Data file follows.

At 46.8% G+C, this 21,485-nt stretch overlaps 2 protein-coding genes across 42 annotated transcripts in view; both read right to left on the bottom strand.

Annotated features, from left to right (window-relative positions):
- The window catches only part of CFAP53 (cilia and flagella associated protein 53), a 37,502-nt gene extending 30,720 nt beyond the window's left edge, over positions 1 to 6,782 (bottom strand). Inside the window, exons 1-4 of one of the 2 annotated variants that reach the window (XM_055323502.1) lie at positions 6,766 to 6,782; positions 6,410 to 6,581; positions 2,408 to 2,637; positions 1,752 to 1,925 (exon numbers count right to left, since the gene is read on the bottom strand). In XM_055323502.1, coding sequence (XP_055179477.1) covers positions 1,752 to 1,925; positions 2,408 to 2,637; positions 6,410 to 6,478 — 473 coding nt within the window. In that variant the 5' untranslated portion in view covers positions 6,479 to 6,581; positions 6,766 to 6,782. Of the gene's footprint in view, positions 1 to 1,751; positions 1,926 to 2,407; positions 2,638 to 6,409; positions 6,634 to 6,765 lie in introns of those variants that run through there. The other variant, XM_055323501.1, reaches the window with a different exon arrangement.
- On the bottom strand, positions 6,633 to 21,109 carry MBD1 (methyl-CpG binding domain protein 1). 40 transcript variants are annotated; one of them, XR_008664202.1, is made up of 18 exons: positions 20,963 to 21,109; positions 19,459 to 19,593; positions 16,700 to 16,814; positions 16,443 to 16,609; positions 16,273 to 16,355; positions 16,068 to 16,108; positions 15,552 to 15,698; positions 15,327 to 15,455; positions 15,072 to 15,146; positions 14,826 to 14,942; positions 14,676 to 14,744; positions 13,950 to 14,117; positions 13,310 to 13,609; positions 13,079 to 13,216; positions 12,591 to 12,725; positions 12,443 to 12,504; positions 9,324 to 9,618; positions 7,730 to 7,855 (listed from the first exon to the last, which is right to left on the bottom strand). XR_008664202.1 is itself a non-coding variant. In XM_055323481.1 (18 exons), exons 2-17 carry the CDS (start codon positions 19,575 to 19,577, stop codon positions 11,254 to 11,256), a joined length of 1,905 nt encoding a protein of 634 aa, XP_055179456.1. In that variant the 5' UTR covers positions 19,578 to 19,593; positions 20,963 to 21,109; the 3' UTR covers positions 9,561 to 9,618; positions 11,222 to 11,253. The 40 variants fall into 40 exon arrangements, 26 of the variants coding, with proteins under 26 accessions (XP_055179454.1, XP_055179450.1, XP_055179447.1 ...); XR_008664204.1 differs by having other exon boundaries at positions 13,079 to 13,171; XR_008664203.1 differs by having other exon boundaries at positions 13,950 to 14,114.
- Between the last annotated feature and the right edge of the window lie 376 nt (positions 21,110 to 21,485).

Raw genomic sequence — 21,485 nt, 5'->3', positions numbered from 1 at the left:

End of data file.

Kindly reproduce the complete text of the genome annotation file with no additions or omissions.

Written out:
At 46.8% G+C, this 21,485-nt stretch overlaps 2 protein-coding genes across 42 annotated transcripts in view; both read right to left on the bottom strand.

Annotated features, from left to right (window-relative positions):
- The window catches only part of CFAP53 (cilia and flagella associated protein 53), a 37,502-nt gene extending 30,720 nt beyond the window's left edge, over positions 1 to 6,782 (bottom strand). Inside the window, exons 1-4 of one of the 2 annotated variants that reach the window (XM_055323502.1) lie at positions 6,766 to 6,782; positions 6,410 to 6,581; positions 2,408 to 2,637; positions 1,752 to 1,925 (exon numbers count right to left, since the gene is read on the bottom strand). In XM_055323502.1, coding sequence (XP_055179477.1) covers positions 1,752 to 1,925; positions 2,408 to 2,637; positions 6,410 to 6,478 — 473 coding nt within the window. In that variant the 5' untranslated portion in view covers positions 6,479 to 6,581; positions 6,766 to 6,782. Of the gene's footprint in view, positions 1 to 1,751; positions 1,926 to 2,407; positions 2,638 to 6,409; positions 6,634 to 6,765 lie in introns of those variants that run through there. The other variant, XM_055323501.1, reaches the window with a different exon arrangement.
- On the bottom strand, positions 6,633 to 21,109 carry MBD1 (methyl-CpG binding domain protein 1). 40 transcript variants are annotated; one of them, XR_008664202.1, is made up of 18 exons: positions 20,963 to 21,109; positions 19,459 to 19,593; positions 16,700 to 16,814; positions 16,443 to 16,609; positions 16,273 to 16,355; positions 16,068 to 16,108; positions 15,552 to 15,698; positions 15,327 to 15,455; positions 15,072 to 15,146; positions 14,826 to 14,942; positions 14,676 to 14,744; positions 13,950 to 14,117; positions 13,310 to 13,609; positions 13,079 to 13,216; positions 12,591 to 12,725; positions 12,443 to 12,504; positions 9,324 to 9,618; positions 7,730 to 7,855 (listed from the first exon to the last, which is right to left on the bottom strand). XR_008664202.1 is itself a non-coding variant. In XM_055323481.1 (18 exons), exons 2-17 carry the CDS (start codon positions 19,575 to 19,577, stop codon positions 11,254 to 11,256), a joined length of 1,905 nt encoding a protein of 634 aa, XP_055179456.1. In that variant the 5' UTR covers positions 19,578 to 19,593; positions 20,963 to 21,109; the 3' UTR covers positions 9,561 to 9,618; positions 11,222 to 11,253. The 40 variants fall into 40 exon arrangements, 26 of the variants coding, with proteins under 26 accessions (XP_055179454.1, XP_055179450.1, XP_055179447.1 ...); XR_008664204.1 differs by having other exon boundaries at positions 13,079 to 13,171; XR_008664203.1 differs by having other exon boundaries at positions 13,950 to 14,114.
- Between the last annotated feature and the right edge of the window lie 376 nt (positions 21,110 to 21,485).

Raw genomic sequence — 21,485 nt, 5'->3', positions numbered from 1 at the left: